Wednesday, September 21, 2016

Double Sided Rocks

After sailing here over a thousand years ago, I imagine the early 'Farfarers, as Farley Mowat called them, would have been terrified of smashing their tiny double-ender boats onto the rocky shores of Ungava Bay in Arctic Canada.   

Even after they managed to land safely, though perhaps no longer seen as dangerous, rocks like these would have had no apparent value - that is until they needed to find a way to get through the harsh winter. Then these very same rocks, when piled up carefully in the right shape for fitting their overturned boats onto, would provide the very shelter they needed to survive.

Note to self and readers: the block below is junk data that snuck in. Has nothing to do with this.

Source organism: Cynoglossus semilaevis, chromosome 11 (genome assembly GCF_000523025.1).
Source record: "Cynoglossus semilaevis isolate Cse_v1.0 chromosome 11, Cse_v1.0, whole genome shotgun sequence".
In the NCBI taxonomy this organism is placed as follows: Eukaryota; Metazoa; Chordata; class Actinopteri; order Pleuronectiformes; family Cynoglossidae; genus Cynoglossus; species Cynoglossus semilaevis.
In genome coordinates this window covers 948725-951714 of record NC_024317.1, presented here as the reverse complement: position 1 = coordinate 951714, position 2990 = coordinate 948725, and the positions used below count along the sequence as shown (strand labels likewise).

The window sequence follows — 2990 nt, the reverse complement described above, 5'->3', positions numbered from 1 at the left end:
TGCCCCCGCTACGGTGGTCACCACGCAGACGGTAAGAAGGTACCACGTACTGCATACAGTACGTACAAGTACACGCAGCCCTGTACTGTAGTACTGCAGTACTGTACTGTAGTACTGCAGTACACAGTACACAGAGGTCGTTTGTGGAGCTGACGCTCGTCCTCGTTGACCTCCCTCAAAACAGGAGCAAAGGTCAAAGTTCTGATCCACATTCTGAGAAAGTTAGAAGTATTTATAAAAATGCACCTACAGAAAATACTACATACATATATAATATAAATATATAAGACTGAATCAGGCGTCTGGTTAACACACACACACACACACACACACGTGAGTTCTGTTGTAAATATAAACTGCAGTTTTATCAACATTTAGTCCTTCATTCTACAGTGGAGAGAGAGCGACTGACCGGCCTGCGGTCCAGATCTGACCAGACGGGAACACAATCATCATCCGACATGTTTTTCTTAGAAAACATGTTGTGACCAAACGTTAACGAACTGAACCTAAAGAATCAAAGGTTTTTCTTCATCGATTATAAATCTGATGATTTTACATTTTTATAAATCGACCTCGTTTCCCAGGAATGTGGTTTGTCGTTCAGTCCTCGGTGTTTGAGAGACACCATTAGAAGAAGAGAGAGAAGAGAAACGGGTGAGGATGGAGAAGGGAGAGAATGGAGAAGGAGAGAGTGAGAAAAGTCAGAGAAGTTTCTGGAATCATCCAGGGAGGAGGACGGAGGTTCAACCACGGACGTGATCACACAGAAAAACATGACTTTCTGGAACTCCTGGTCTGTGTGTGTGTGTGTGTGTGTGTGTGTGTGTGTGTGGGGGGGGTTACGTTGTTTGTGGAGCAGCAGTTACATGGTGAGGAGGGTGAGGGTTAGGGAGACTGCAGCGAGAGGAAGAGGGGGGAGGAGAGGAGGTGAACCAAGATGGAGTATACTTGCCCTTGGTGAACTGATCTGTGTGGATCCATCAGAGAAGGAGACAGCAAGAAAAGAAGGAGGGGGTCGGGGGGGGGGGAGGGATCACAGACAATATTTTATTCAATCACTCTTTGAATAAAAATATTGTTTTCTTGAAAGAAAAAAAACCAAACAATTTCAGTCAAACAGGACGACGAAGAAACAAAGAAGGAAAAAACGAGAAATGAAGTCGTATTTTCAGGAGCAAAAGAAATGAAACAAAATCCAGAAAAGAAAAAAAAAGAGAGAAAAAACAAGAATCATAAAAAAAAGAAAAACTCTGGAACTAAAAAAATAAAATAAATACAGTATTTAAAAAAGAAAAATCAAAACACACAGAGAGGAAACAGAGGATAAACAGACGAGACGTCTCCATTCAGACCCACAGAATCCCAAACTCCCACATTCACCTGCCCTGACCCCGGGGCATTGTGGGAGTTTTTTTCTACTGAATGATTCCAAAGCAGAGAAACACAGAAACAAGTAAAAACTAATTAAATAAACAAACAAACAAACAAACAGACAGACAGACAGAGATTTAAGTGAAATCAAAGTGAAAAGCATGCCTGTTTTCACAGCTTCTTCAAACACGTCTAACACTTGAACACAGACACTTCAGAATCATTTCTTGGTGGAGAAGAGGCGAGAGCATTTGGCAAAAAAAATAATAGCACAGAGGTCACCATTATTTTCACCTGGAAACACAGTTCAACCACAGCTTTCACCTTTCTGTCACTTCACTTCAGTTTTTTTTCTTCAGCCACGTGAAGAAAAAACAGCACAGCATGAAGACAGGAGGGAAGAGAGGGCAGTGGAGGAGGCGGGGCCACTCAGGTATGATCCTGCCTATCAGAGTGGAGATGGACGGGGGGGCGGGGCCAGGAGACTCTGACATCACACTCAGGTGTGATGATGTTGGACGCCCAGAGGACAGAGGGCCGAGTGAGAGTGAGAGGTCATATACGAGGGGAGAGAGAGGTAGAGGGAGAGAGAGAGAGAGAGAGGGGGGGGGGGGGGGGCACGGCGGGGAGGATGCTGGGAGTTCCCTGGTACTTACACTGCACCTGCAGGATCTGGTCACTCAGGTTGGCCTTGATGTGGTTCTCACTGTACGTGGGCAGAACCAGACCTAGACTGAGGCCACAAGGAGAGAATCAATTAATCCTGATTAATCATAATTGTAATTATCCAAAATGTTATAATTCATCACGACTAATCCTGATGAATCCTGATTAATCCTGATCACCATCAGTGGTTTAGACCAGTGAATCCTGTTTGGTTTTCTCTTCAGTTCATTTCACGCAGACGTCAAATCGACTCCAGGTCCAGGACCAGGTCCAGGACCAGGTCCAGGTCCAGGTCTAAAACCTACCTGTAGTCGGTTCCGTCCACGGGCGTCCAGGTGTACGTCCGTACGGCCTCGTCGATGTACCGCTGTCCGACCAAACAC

When spring came they would be able to return home in their double-enders now bulging with valuable cargo loads of walrus hides and tusks they had accumulated the year before. 

The distinctive boat-shaped stone walls they left behind still remain to this day as documented archaeological sites, and too, as reminders.

That which we try to avoid, or at best, consider useless, can sometimes be the very thing that save us.


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